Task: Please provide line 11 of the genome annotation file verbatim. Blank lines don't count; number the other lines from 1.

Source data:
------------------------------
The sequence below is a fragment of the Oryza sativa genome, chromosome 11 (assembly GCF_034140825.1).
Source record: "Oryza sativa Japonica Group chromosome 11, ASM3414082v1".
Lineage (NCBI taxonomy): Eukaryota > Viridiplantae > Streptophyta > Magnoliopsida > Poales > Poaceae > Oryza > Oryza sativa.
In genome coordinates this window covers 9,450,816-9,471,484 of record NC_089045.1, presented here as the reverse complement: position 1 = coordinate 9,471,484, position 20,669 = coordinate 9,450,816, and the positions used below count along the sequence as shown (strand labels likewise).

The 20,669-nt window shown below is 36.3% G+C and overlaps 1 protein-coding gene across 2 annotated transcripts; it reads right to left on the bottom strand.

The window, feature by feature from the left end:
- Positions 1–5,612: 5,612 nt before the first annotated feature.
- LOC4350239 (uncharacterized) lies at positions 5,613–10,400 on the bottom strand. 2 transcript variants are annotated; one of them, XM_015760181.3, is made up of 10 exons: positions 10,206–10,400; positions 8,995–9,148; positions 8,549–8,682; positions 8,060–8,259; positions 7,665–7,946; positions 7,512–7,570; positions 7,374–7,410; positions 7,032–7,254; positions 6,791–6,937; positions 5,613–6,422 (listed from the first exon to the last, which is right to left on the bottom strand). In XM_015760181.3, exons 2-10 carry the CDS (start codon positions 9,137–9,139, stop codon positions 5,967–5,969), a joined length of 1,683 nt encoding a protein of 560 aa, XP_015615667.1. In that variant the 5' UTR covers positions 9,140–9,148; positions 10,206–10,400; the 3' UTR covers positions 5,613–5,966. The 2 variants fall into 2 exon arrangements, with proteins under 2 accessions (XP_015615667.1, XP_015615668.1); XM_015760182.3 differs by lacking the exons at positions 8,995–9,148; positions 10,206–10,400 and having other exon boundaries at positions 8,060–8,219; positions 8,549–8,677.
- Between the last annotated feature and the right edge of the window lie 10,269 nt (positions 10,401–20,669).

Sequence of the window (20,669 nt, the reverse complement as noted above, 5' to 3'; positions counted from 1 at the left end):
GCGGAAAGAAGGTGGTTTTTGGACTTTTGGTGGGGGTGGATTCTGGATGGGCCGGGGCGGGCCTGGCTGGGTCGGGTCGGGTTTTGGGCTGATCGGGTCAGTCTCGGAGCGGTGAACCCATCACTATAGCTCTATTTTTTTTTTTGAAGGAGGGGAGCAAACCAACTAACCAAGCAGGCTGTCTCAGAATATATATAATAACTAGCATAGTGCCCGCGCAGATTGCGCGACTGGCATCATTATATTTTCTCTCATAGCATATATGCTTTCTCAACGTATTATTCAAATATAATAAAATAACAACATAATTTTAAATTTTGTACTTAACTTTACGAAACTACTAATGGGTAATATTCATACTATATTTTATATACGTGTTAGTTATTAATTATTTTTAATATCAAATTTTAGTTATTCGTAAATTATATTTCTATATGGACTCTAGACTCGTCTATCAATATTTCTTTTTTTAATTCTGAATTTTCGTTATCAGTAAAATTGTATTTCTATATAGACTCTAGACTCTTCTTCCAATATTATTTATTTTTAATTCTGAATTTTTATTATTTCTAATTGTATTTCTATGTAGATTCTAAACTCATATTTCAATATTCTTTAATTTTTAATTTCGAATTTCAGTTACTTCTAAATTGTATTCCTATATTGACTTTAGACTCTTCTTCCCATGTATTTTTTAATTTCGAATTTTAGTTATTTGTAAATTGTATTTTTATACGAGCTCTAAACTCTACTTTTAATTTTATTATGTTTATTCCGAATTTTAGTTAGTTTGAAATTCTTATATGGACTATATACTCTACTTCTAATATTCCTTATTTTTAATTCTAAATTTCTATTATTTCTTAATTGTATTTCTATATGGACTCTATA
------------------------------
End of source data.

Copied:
GCGGAAAGAAGGTGGTTTTTGGACTTTTGGTGGGGGTGGATTCTGGATGGGCCGGGGCGGGCCTGGCTGGGTCGGGTCGGGTTTTGGGCTGATCGGGTCAGTCTCGGAGCGGTGAACCCATCACTATAGCTCTATTTTTTTTTTTGAAGGAGGGGAGCAAACCAACTAACCAAGCAGGCTGTCTCAGAATATATATAATAACTAGCATAGTGCCCGCGCAGATTGCGCGACTGGCATCATTATATTTTCTCTCATAGCATATATGCTTTCTCAACGTATTATTCAAATATAATAAAATAACAACATAATTTTAAATTTTGTACTTAACTTTACGAAACTACTAATGGGTAATATTCATACTATATTTTATATACGTGTTAGTTATTAATTATTTTTAATATCAAATTTTAGTTATTCGTAAATTATATTTCTATATGGACTCTAGACTCGTCTATCAATATTTCTTTTTTTAATTCTGAATTTTCGTTATCAGTAAAATTGTATTTCTATATAGACTCTAGACTCTTCTTCCAATATTATTTATTTTTAATTCTGAATTTTTATTATTTCTAATTGTATTTCTATGTAGATTCTAAACTCATATTTCAATATTCTTTAATTTTTAATTTCGAATTTCAGTTACTTCTAAATTGTATTCCTATATTGACTTTAGACTCTTCTTCCCATGTATTTTTTAATTTCGAATTTTAGTTATTTGTAAATTGTATTTTTATACGAGCTCTAAACTCTACTTTTAATTTTATTATGTTTATTCCGAATTTTAGTTAGTTTGAAATTCTTATATGGACTATATACTCTACTTCTAATATTCCTTATTTTTAATTCTAAATTTCTATTATTTCTTAATTGTATTTCTATATGGACTCTATA